We are entering interesting times for learning professionals. Facing a difficult downturn brings a sense of impending doom, but also some surprising twists. A mini-survey conducted by the Corporate Leadership Council indicates that 38% of HR professionals believe that the deepest cuts from HR budgets will be made in Learning and Development. In the past, those budgets were cut with an indiscriminate edge. During this downturn, it seems that there is an intention to preserve leadership and high potential programmes. This is a realisation that by not using the often used blunt edge, business can maintain its competitive edge through the crisis.
However, cuts are still cuts and in a budget vacuum, alternative methods need to be sought. Amey has been on a journey over the last two years to take hold of the self-directed learning agenda for its HiPo population. In doing this, we have discovered the success (and financial savings) in creating self-directed learners. Our drive towards viewing formalised learning interventions as a choice of last resort has been very liberating. Self-directed learning is not new and Amey has avoided the worst problems created by the approach by resisting the urge to cut people loose with the message, “go forth and learn”, instead taking more time to support people’s induction into this style of learning..
Amey’s HiPos are part of its Talent Tracker programme: a self-nomination programme that allows people from all levels of the organisation to put themselves forward to be considered as talent. The key message for all employees is: “can you be more” – ‘If you feel that you have something else to offer the company, let us know, so that we can try to support you in getting there.’ This approach has transformed the way Amey identifies talent, but also leaves pools of people who need to be developed. After searching for the right approach and finding it difficult to service this need we realised that the balance of responsibility was still on the side of the company and not the individual.
The first step in our journey was to clearly establish the end game – where were we trying to get to and what did people need to do to get there. Fast Trackers within the programme need to have obtained a promotional role within two years; raising the question: in order to get promoted, what are the key ingredients? What is it that successful people do in order to gain career advancement? Working with the findings of the extensive research conducted by the consultancy, Talent and Potential, into successful careers, some of the key strands came into focus.
The next step – standing in front of a group of twenty keen, newly-identified Fast Track Amey staff in November 2007 was to bring them on board with this approach. Having just given them the heart-felt praise for their success in one hand, the other hand itched to balance out the story. We outlined the plan to them and explained that they would receive a number of programmes, beginning with Talent and Potential’s Drive Your Career, that help them to do exactly that. I positioned myself as being a career facilitator who would be supportive and responsive to their needs as they identified them through this process.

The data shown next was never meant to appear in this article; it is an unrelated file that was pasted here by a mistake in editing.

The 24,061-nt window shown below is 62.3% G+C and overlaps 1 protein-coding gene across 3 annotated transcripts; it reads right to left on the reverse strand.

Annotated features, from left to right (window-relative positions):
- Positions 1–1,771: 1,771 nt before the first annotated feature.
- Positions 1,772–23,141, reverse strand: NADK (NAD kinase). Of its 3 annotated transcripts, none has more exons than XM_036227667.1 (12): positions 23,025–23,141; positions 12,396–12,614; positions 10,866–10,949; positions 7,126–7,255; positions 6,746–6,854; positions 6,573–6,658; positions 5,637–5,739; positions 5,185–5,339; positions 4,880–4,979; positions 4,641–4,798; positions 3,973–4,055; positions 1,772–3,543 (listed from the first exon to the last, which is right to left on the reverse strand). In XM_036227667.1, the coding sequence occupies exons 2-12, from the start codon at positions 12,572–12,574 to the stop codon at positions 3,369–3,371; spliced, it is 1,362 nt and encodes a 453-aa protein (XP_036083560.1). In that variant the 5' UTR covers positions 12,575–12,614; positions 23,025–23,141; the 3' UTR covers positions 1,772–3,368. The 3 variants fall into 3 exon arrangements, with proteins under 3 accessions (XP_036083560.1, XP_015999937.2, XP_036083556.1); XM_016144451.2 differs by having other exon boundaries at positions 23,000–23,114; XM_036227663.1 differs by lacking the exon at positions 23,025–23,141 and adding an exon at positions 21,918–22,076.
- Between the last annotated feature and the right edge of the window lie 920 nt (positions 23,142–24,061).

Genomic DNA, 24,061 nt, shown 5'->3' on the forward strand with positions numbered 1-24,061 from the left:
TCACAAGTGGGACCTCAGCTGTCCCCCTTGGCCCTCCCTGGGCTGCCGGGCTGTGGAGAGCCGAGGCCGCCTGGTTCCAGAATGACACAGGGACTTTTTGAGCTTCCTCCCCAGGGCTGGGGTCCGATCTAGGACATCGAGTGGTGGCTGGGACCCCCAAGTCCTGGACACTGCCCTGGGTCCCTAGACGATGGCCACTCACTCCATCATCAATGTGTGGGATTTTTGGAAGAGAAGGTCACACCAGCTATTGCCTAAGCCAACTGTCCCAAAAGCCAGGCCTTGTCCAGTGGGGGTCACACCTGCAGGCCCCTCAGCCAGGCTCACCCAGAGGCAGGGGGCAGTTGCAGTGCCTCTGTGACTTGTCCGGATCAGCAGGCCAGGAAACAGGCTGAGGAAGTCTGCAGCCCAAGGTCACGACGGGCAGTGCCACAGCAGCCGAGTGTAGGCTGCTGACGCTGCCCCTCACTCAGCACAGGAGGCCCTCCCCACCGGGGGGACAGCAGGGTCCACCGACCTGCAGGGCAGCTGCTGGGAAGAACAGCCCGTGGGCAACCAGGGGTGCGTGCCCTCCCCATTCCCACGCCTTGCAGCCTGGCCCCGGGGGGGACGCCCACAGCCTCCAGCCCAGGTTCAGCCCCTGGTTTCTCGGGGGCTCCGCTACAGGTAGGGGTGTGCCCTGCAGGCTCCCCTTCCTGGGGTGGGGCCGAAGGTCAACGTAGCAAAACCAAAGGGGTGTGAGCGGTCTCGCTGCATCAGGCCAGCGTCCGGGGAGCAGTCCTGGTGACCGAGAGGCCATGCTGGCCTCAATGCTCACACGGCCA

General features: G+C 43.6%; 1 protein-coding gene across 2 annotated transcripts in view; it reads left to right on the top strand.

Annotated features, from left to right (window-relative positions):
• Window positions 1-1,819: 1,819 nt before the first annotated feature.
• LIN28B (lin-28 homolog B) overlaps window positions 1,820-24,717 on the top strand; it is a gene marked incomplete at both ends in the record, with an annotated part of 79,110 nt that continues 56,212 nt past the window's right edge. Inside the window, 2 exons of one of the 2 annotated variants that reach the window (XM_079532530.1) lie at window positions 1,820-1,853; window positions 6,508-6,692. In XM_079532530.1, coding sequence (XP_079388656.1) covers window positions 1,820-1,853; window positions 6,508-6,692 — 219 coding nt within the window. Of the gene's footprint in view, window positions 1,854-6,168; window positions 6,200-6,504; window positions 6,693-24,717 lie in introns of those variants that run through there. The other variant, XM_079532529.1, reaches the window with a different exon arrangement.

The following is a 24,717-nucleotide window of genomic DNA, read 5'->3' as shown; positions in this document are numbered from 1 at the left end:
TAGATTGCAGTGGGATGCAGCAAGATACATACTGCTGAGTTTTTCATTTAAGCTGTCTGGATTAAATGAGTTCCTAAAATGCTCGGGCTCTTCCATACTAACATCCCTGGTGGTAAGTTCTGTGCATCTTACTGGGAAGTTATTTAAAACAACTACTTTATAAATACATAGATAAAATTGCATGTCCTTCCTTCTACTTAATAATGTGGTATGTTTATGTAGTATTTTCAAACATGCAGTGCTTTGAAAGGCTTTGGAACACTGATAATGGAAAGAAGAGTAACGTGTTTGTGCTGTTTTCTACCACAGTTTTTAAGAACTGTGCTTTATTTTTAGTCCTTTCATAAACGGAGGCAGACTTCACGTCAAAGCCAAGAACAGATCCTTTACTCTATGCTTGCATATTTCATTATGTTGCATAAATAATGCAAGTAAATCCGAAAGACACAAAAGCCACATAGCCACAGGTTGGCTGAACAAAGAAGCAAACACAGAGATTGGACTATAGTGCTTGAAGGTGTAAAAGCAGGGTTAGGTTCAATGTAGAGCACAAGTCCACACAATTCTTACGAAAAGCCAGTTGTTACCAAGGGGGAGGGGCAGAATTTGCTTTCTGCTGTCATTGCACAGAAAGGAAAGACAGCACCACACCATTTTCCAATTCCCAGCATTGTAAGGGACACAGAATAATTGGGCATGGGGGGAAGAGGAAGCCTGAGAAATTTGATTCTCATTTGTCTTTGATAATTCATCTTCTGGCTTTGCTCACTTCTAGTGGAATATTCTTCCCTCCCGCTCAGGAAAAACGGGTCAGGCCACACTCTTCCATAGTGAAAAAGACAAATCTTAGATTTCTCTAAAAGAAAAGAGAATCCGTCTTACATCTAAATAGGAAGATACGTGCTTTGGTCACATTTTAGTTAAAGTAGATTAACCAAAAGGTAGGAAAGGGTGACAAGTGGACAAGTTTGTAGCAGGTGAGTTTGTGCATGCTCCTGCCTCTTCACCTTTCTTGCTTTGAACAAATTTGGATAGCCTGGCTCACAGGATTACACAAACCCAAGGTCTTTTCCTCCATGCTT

A self-motivated group, they realised that not having to wait for someone else to own and develop their careers was a liberating experience. It put the control back within their hands and began to give them the tools to make the best of that control. Sarah, a Fast Track on the programme, in her late twenties, felt that the group responded well to this message and the challenge that it brought. This was even more the case when Sarah was promoted during her time on the programme into a more senior position. She said, “the programme is very effective, you have the flexibility to shape your career path with the expert support of the talent team behind you.”
Core elements of the fast track development programme remain. Phase one is an introduction to self-directed career development with phase two being an exercise in removing career roadblocks. Career roadblocks are defined as capability issues that will be the reasons potential future managers may be likely to give you for not promoting you into a position. By way of example, these might include a lack of commercial knowledge, financial acumen or the ability to influence. Phase three, a year into the programme, is a review of progress made at a series of career surgeries. During the career surgeries, an individual, together with a career expert is able to begin to diagnose issues, examine how far they have travelled on their journey and what else could be done to ensure that success is either created, or built upon.
It is the work alongside the programme that makes the real difference.; in terms of interventions, HiPos are likely to be given an intervention to go and find a successful director to interview, to speak with someone who has the type of job that they want, to undertake their own career path analysis or to be measuring the hard results of what they are doing to build their credibility.
Embracing self-directed methodology has led to reduced stress levels for the learning professionals and a greater sense of ownership and responsibility for the HiPos. It is a culture shift and as such, is still a work in progress but by trusting people to think their development through for themselves makes them grow considerably faster and more innovatively.